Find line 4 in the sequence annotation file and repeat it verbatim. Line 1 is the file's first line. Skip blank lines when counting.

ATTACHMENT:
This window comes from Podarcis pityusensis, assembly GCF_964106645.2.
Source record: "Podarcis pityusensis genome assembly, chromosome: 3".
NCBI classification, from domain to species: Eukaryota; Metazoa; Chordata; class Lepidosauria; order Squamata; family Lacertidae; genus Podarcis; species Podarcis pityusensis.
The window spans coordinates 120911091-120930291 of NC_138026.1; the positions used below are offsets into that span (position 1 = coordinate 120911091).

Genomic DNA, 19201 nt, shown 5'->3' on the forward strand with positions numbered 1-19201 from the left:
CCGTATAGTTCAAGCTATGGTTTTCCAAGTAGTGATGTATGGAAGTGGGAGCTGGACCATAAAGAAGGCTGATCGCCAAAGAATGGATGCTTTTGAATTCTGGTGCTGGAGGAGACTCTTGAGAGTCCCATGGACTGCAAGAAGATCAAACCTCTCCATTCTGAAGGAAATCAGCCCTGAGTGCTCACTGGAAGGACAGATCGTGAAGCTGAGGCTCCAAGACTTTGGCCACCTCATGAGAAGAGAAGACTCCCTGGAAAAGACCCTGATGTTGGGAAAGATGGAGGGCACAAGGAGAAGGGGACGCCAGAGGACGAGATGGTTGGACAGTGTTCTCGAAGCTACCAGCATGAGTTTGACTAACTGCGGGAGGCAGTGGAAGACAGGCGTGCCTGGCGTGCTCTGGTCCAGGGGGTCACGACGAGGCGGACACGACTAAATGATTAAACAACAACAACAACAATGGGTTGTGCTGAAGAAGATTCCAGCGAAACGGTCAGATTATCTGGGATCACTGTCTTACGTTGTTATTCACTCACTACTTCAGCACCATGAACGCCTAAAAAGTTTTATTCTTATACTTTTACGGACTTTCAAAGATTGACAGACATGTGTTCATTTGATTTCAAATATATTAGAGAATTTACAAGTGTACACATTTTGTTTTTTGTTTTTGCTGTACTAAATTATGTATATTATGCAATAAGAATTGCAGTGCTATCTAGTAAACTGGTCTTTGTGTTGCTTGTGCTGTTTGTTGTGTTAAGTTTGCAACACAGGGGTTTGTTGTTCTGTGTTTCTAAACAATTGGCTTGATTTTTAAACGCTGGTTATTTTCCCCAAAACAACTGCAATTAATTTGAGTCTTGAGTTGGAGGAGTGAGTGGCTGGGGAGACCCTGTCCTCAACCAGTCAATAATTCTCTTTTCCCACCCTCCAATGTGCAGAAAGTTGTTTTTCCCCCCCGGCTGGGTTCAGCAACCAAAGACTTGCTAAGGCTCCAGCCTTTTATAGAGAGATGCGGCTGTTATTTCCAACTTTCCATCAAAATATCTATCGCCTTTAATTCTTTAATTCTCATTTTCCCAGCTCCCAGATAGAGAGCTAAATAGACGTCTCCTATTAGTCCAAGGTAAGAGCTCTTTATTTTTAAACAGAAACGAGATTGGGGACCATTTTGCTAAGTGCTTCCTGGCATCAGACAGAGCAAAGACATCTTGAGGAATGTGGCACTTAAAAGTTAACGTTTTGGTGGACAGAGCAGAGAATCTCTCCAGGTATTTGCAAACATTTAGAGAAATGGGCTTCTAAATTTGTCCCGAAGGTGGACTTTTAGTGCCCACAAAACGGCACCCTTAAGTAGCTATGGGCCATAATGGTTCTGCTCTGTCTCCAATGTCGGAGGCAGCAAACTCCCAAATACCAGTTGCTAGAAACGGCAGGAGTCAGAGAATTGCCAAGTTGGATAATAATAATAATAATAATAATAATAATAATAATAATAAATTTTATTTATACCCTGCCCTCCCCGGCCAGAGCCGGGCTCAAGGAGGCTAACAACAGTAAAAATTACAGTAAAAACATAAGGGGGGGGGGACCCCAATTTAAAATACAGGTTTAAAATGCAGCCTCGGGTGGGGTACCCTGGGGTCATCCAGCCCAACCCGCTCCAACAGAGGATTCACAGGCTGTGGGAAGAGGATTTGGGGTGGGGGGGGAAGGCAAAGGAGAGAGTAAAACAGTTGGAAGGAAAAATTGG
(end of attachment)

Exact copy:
The window spans coordinates 120911091-120930291 of NC_138026.1; the positions used below are offsets into that span (position 1 = coordinate 120911091).